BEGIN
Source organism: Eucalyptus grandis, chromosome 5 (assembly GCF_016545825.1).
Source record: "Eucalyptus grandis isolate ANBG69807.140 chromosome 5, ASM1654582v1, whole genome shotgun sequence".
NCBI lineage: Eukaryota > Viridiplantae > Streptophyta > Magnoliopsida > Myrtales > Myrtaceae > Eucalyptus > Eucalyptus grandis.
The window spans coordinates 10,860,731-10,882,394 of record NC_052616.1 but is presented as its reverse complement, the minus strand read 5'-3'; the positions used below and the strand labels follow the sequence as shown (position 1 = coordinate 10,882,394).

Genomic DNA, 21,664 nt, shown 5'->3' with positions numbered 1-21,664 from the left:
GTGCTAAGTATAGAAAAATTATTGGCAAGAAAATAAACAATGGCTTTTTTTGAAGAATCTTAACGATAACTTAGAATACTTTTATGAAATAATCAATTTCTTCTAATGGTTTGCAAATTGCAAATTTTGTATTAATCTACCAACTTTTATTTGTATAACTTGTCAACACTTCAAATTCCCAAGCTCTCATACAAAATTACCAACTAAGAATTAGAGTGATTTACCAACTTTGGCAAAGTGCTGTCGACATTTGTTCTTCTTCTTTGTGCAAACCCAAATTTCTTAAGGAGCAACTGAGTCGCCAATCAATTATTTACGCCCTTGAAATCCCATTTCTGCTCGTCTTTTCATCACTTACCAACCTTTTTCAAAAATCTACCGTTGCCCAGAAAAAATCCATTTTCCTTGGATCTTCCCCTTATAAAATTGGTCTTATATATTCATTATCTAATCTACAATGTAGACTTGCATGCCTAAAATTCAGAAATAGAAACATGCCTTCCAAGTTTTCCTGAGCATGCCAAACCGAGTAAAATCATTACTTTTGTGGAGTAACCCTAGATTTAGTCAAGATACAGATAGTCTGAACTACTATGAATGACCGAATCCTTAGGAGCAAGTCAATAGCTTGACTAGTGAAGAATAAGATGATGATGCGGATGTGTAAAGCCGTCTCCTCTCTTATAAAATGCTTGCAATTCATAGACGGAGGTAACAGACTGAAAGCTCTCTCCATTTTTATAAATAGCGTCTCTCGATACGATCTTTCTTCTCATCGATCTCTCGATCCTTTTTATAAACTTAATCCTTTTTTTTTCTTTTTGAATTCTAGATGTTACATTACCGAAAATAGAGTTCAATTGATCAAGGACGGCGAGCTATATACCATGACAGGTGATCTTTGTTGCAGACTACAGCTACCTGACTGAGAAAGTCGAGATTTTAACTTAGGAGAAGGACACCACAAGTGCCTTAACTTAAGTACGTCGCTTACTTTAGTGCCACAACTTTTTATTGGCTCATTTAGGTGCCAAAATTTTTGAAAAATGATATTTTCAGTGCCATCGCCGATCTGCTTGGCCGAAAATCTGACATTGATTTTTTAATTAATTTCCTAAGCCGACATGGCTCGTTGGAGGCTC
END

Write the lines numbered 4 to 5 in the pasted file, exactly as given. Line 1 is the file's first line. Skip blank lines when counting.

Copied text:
The window spans coordinates 10,860,731-10,882,394 of record NC_052616.1 but is presented as its reverse complement, the minus strand read 5'-3'; the positions used below and the strand labels follow the sequence as shown (position 1 = coordinate 10,882,394).

Genomic DNA, 21,664 nt, shown 5'->3' with positions numbered 1-21,664 from the left: